Follow your heat stress prevention plan with a few new considerations for the pandemic
As summer temperatures climb and many workers are performing their job duties while wearing masks, it's crucial for employers to keep heat safety top of mind.
Our advice? Continue to follow a heat stress prevention plan, with a few new considerations.
“It’s important to plan for all the potential risks that workers face,” says Keith Birnie, Industrial Hygiene and Ventilation Specialist at Workplace Safety North. “For most workplaces, heat stress and heat-related illnesses is a concern, especially with new requirements around personal protective equipment during the pandemic.”
Here are tips for keeping workers safe this summer.
1. Assess the risks
Whether employees are in the field, at a hot stove, or on a construction site, heat exposure could have a significant impact on their health and safety.
One way to evaluate the risk is by calculating the humidex rating, which is a single value that accounts for both temperature and humidity. The humidex rating is a better measure than air temperature alone for estimating the risk to workers from environmental heat sources. Another method to evaluate the risk is determining the Wet Bulb Globe Temperature (WBGT) index, which closely relates to the human body’s response to heat, and takes into account air temperature, air movement, radiant heat and humidity. The Canadian Centre for Occupational Safety and Health lists exposure limits for heat stress, with a correction listing based on type of clothing.
Some other factors to consider, according to OSHA and the National Institute for Occupational Safety and Health (NIOSH), are:
- Direct sunlight with limited access to shade
- Exposure to indoor sources of radiant heat (like a stove or furnace)
- Limited air circulation
- Low fluid consumption
- Physical exertion
- Heavy personal protective equipment (PPE)
Other considerations include:
- Poor physical condition or health problems
- Advanced age and the use of medications
- Fogging of glasses associated with high heat environments
2. Face masks and heat stress
Current guidelines require many workers to wear masks to prevent transmission of COVID-19. While workers in some industries may be used to wearing masks in warm environments, it is new for others. Depending on the work environment, wearing a mask could increase breathing resistance and heat load, increasing the wearer’s risk of heat stress.
“Managing COVID-19 and heat stress prevention programs at the same time is a challenge,” says Birnie. “Conduct a proper risk assessment and ensure policies and procedures are in place to keep employees safe. Spring is the ideal time to communicate to workers as they will be getting acclimated to warmer temperatures, and expectations around safety will help them prepare for the hotter days of summer.”
3. Protect the worker
The most effective way to prevent heat-related injuries or illnesses is to minimize or eliminate the risk altogether. One way to do this is to change shift schedules or working times so that workers are not outside during the hottest time of day.
Hazard elimination is not always possible, however. When employees must be exposed to high temperatures or sources of heat, it’s important to provide them with the necessary resources, breaks, and PPE. Consider developing an acclimatization plan to help workers adapt to hot environments, including proper rehydration schedules. Also, ensure proper fitting and donning of mask to help prevent fogging of safety glasses.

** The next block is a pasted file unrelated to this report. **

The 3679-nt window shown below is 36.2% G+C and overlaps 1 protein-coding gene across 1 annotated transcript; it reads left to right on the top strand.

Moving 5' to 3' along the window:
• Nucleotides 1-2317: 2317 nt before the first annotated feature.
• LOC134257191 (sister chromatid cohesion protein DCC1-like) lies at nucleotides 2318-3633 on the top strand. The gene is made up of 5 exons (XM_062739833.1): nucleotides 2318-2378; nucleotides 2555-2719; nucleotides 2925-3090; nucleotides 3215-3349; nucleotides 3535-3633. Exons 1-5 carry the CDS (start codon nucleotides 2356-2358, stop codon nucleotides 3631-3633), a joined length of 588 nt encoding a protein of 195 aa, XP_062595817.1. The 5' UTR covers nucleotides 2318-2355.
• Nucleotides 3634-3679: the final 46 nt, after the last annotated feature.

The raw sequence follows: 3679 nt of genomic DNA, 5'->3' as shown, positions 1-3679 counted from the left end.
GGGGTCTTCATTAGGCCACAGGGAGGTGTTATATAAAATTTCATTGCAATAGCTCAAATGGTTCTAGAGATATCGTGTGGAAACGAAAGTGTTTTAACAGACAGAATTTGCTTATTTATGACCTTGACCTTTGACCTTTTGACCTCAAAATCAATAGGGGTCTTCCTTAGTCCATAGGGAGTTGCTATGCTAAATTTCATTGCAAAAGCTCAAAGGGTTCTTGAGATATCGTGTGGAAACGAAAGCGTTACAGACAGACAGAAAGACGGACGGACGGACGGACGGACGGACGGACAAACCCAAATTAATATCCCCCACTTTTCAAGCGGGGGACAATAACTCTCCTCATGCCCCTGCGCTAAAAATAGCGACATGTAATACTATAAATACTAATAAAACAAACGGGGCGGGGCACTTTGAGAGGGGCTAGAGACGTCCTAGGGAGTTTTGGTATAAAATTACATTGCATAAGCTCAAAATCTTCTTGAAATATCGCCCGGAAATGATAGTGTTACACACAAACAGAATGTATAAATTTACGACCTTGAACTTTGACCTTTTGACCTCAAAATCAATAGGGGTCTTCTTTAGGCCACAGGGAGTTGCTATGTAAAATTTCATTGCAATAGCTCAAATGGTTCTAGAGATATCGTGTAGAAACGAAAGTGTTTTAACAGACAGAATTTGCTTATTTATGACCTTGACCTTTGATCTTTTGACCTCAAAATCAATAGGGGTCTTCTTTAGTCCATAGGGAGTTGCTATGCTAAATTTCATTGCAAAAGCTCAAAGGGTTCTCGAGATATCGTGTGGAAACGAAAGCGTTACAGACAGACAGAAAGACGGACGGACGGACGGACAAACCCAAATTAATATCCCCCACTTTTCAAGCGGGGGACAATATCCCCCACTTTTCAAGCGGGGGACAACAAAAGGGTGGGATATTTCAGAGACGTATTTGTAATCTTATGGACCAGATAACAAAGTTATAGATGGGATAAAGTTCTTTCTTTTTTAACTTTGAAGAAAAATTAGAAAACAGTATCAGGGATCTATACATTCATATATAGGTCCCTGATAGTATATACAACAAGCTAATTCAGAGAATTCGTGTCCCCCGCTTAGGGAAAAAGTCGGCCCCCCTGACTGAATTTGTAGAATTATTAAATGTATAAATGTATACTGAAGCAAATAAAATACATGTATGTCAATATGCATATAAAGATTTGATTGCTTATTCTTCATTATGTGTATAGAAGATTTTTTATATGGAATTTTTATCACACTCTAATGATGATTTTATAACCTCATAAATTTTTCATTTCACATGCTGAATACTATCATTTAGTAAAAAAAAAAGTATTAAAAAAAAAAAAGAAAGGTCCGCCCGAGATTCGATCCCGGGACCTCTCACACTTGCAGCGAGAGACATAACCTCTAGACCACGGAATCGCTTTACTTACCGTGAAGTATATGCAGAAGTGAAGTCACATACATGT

According to the Center for Disease Control and Prevention (CDC), if workers are in an environment where cloth face coverings may increase the risk of heat-related illness or cause safety concerns, consult with an occupational safety and health professional to identify the right face covering for the job.
Many organizations post a urine colour chart in their washrooms to help raise awareness about the need to hydrate during hotter temperatures.
If face coverings can’t be used, it’s important to use other measures to prevent transmission of COVID-19, including physical distancing, frequent hand washing, and cleaning and disinfecting frequently touched surfaces.
4. Learn the symptoms
No matter how much you prepare, illness may still occur. Learning the signs and symptoms of different levels of heat stress could save a life.
This handout makes a side-by-side comparison of two common heat illnesses-heat stroke and heat exhaustion-and outlines the appropriate responses for each.
Keep in mind that some COVID-19 symptoms are similar to heat-related illness. If you or a worker are experiencing such symptoms, stop working and seek the appropriate medical care.
For more information on heat stress, visit WSN heat stress resources.
Article based on “How to avoid heat stress for masked workers” by SAIF organization.
How to manage heat stress in the workplace; includes safety talks and awareness guide - WSN
What Workers Need to Know about Heat Stress Prevention during the COVID-19 Pandemic - CDC
Employer Information for Heat Stress Prevention during the COVID-19 Pandemic - CDC
COVID-19 and workplace health and safety - MLTSD
Free heat stress prevention resources - Workplace Safety North
Heat Stress Awareness Guide - Occupational Health and Safety Council of Ontario
Heat Safety Tool App real-time guidance for your specific location - OSHA-NIOSH
Heat stress guideline – Ontario Ministry of Labour, Training and Skills Development
Humidex Calculator - Occupational Health Clinic for Ontario Workers
Managing and preventing heat stress in the workplace - Health and safety conference presentation
Mining safety report with new heat stress standard released in Ontario
Sun safety in Canada infographic - Canadian Centre for Occupational Health and Safety (CCOHS)
Urine colour chart to assess hydration
Working in the Heat infographic - CCOHS